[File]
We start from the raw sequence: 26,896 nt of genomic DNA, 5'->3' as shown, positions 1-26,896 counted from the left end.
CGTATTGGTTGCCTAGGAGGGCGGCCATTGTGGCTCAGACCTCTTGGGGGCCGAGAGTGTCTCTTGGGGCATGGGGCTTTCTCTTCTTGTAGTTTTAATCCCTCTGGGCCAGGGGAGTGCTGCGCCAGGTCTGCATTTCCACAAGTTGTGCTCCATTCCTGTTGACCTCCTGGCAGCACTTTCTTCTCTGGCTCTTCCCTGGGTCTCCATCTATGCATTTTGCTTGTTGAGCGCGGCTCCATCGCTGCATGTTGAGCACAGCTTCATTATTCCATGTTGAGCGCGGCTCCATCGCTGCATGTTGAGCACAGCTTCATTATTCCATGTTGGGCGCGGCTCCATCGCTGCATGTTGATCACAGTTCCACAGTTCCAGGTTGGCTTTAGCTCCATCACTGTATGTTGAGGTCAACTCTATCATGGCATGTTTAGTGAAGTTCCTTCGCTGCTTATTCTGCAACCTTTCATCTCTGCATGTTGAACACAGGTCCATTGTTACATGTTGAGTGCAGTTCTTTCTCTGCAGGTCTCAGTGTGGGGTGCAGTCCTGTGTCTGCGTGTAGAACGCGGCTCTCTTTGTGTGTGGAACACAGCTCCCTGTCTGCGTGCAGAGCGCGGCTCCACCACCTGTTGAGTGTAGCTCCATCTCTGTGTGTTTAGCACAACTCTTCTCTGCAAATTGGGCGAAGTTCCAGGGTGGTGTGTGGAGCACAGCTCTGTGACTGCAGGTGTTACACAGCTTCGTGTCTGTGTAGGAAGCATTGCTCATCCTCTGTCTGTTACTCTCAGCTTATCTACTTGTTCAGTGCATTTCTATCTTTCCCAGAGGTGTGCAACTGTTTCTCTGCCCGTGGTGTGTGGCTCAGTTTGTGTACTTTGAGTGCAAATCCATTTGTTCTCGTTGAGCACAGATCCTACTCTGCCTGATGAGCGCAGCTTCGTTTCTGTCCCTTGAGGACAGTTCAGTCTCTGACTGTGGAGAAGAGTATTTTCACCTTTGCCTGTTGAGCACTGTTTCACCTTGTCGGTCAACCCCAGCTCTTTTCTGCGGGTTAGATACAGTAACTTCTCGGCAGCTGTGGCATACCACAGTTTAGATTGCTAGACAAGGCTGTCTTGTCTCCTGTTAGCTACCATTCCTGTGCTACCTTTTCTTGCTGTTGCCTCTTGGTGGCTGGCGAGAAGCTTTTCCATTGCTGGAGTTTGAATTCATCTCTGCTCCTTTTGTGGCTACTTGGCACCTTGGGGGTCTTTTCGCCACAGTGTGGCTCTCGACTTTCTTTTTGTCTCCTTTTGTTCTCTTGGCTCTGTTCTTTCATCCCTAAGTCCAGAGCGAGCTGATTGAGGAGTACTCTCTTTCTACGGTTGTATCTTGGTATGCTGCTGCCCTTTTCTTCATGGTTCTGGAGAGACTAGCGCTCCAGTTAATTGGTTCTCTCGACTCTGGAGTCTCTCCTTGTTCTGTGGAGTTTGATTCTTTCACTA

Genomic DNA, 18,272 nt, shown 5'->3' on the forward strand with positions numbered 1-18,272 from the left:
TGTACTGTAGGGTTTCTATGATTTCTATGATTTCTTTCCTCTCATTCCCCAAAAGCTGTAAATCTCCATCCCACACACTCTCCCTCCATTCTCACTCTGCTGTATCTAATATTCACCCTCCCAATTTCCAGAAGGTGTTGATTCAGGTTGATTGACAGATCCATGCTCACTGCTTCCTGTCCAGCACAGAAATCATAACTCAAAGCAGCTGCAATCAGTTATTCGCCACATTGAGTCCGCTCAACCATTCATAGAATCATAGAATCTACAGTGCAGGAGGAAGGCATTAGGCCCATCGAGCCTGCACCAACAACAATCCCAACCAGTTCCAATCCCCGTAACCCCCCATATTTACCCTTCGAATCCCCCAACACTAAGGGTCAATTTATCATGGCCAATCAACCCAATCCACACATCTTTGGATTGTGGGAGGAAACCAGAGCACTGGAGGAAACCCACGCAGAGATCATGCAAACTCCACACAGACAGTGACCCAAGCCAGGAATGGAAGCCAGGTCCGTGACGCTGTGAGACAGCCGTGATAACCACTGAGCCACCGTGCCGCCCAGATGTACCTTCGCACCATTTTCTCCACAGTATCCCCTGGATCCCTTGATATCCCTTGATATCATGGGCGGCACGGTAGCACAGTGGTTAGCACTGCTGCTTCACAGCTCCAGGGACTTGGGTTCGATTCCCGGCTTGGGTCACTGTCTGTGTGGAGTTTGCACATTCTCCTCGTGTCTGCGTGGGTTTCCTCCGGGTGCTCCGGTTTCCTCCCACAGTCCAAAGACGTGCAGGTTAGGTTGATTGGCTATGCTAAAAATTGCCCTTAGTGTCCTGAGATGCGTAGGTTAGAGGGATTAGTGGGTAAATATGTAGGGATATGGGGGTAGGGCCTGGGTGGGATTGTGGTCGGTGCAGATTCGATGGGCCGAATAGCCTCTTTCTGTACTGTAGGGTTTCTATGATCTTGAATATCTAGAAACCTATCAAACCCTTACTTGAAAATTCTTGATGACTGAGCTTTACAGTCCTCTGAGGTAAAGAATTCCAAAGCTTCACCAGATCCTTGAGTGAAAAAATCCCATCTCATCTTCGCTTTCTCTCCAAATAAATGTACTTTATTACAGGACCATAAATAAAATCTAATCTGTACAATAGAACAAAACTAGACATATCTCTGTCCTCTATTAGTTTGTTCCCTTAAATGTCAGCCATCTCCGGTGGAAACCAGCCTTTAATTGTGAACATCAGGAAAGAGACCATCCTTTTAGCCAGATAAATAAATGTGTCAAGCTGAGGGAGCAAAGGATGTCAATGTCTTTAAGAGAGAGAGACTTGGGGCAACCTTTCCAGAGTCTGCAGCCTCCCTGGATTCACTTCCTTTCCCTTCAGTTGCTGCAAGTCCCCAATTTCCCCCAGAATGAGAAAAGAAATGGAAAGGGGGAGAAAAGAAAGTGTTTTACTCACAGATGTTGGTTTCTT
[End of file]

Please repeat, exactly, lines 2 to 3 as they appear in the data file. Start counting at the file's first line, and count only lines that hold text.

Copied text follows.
CGTATTGGTTGCCTAGGAGGGCGGCCATTGTGGCTCAGACCTCTTGGGGGCCGAGAGTGTCTCTTGGGGCATGGGGCTTTCTCTTCTTGTAGTTTTAATCCCTCTGGGCCAGGGGAGTGCTGCGCCAGGTCTGCATTTCCACAAGTTGTGCTCCATTCCTGTTGACCTCCTGGCAGCACTTTCTTCTCTGGCTCTTCCCTGGGTCTCCATCTATGCATTTTGCTTGTTGAGCGCGGCTCCATCGCTGCATGTTGAGCACAGCTTCATTATTCCATGTTGAGCGCGGCTCCATCGCTGCATGTTGAGCACAGCTTCATTATTCCATGTTGGGCGCGGCTCCATCGCTGCATGTTGATCACAGTTCCACAGTTCCAGGTTGGCTTTAGCTCCATCACTGTATGTTGAGGTCAACTCTATCATGGCATGTTTAGTGAAGTTCCTTCGCTGCTTATTCTGCAACCTTTCATCTCTGCATGTTGAACACAGGTCCATTGTTACATGTTGAGTGCAGTTCTTTCTCTGCAGGTCTCAGTGTGGGGTGCAGTCCTGTGTCTGCGTGTAGAACGCGGCTCTCTTTGTGTGTGGAACACAGCTCCCTGTCTGCGTGCAGAGCGCGGCTCCACCACCTGTTGAGTGTAGCTCCATCTCTGTGTGTTTAGCACAACTCTTCTCTGCAAATTGGGCGAAGTTCCAGGGTGGTGTGTGGAGCACAGCTCTGTGACTGCAGGTGTTACACAGCTTCGTGTCTGTGTAGGAAGCATTGCTCATCCTCTGTCTGTTACTCTCAGCTTATCTACTTGTTCAGTGCATTTCTATCTTTCCCAGAGGTGTGCAACTGTTTCTCTGCCCGTGGTGTGTGGCTCAGTTTGTGTACTTTGAGTGCAAATCCATTTGTTCTCGTTGAGCACAGATCCTACTCTGCCTGATGAGCGCAGCTTCGTTTCTGTCCCTTGAGGACAGTTCAGTCTCTGACTGTGGAGAAGAGTATTTTCACCTTTGCCTGTTGAGCACTGTTTCACCTTGTCGGTCAACCCCAGCTCTTTTCTGCGGGTTAGATACAGTAACTTCTCGGCAGCTGTGGCATACCACAGTTTAGATTGCTAGACAAGGCTGTCTTGTCTCCTGTTAGCTACCATTCCTGTGCTACCTTTTCTTGCTGTTGCCTCTTGGTGGCTGGCGAGAAGCTTTTCCATTGCTGGAGTTTGAATTCATCTCTGCTCCTTTTGTGGCTACTTGGCACCTTGGGGGTCTTTTCGCCACAGTGTGGCTCTCGACTTTCTTTTTGTCTCCTTTTGTTCTCTTGGCTCTGTTCTTTCATCCCTAAGTCCAGAGCGAGCTGATTGAGGAGTACTCTCTTTCTACGGTTGTATCTTGGTATGCTGCTGCCCTTTTCTTCATGGTTCTGGAGAGACTAGCGCTCCAGTTAATTGGTTCTCTCGACTCTGGAGTCTCTCCTTGTTCTGTGGAGTTTGATTCTTTCACTA

Genomic DNA, 18,272 nt, shown 5'->3' on the forward strand with positions numbered 1-18,272 from the left: